A change of heart by Parliament on testing recreational drugs on animals has been hailed as a "great day for beagle puppies".
A month after rejecting a law change to rule out experiments on animals in the testing of legal highs, MPs yesterday agreed this policy should be reconsidered as part of the Government's animal welfare reforms.
Asked why the Government had softened its stance, Primary Industries Minister Nathan Guy said it was a debate worth having. He said an outright ban on testing party pills and synthetic cannabis on dogs and rats would be one option considered as part of the Animal Welfare Amendment Bill.
Act Party leader and animal rights advocate John Banks praised the decision to allow public submissions to be heard on the animal testing ban, which was tabled by Labour MP Trevor Mallard.
"It is the beginning of the end for this country sanctioning the torture of harmless, hapless little animals in the name of recreational drugs. I am very happy about this day."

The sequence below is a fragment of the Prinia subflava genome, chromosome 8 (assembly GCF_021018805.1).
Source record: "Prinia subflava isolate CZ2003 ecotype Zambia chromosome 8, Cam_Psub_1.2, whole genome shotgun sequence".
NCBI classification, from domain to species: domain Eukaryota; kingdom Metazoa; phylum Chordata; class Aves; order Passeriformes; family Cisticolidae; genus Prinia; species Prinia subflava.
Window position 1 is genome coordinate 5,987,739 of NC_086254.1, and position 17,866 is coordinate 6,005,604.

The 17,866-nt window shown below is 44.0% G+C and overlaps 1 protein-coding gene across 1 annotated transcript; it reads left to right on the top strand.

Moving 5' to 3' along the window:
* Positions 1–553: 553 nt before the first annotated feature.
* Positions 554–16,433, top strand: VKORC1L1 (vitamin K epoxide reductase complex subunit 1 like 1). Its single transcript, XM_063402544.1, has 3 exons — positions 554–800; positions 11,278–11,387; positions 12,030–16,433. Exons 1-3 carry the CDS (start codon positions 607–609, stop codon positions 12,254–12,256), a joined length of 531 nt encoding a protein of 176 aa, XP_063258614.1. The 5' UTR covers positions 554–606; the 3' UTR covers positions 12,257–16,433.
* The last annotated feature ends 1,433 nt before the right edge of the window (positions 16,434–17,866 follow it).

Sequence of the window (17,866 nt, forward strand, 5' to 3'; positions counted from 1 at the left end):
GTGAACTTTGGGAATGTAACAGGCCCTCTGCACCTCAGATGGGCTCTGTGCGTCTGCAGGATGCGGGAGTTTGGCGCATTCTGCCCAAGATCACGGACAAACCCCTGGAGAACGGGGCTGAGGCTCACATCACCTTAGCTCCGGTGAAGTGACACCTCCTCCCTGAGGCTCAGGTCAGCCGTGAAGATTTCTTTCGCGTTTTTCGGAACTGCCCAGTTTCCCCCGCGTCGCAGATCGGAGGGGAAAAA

He added: "I say to these to the little beagle puppies the Little River Band song: 'Hang on, help is on its way'."
Parliament voted down an amendment to the Psychoactive Substances Bill which would have ruled out the use of dogs and rats as part of a new legal highs testing regime. The bill allowed animal testing, but only if there were no alternatives. The bill passed its first reading with unanimous support, but some MPs wanted it to be amended to phase out "factory farming".